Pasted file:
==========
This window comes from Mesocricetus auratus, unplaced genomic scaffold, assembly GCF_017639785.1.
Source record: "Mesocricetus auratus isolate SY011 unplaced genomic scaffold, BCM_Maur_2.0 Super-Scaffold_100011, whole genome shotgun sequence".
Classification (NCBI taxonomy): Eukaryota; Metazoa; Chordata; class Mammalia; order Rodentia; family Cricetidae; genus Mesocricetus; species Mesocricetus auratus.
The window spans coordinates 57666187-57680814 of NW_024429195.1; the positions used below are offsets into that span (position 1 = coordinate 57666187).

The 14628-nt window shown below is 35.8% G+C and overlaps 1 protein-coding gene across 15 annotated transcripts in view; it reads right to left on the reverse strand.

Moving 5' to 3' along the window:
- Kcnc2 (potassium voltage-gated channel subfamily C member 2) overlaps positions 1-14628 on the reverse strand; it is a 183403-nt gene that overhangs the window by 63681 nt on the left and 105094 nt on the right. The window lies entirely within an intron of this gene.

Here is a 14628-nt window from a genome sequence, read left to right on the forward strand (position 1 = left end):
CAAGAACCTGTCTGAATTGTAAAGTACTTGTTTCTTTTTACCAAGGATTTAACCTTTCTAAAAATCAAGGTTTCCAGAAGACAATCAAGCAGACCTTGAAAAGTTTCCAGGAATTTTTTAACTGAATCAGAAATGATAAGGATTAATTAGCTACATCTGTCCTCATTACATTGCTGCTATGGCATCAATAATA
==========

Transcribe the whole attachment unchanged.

This window comes from Mesocricetus auratus, unplaced genomic scaffold, assembly GCF_017639785.1.
Source record: "Mesocricetus auratus isolate SY011 unplaced genomic scaffold, BCM_Maur_2.0 Super-Scaffold_100011, whole genome shotgun sequence".
Classification (NCBI taxonomy): Eukaryota; Metazoa; Chordata; class Mammalia; order Rodentia; family Cricetidae; genus Mesocricetus; species Mesocricetus auratus.
The window spans coordinates 57666187-57680814 of NW_024429195.1; the positions used below are offsets into that span (position 1 = coordinate 57666187).

The 14628-nt window shown below is 35.8% G+C and overlaps 1 protein-coding gene across 15 annotated transcripts in view; it reads right to left on the reverse strand.

Moving 5' to 3' along the window:
- Kcnc2 (potassium voltage-gated channel subfamily C member 2) overlaps positions 1-14628 on the reverse strand; it is a 183403-nt gene that overhangs the window by 63681 nt on the left and 105094 nt on the right. The window lies entirely within an intron of this gene.

Here is a 14628-nt window from a genome sequence, read left to right on the forward strand (position 1 = left end):
CAAGAACCTGTCTGAATTGTAAAGTACTTGTTTCTTTTTACCAAGGATTTAACCTTTCTAAAAATCAAGGTTTCCAGAAGACAATCAAGCAGACCTTGAAAAGTTTCCAGGAATTTTTTAACTGAATCAGAAATGATAAGGATTAATTAGCTACATCTGTCCTCATTACATTGCTGCTATGGCATCAATAATA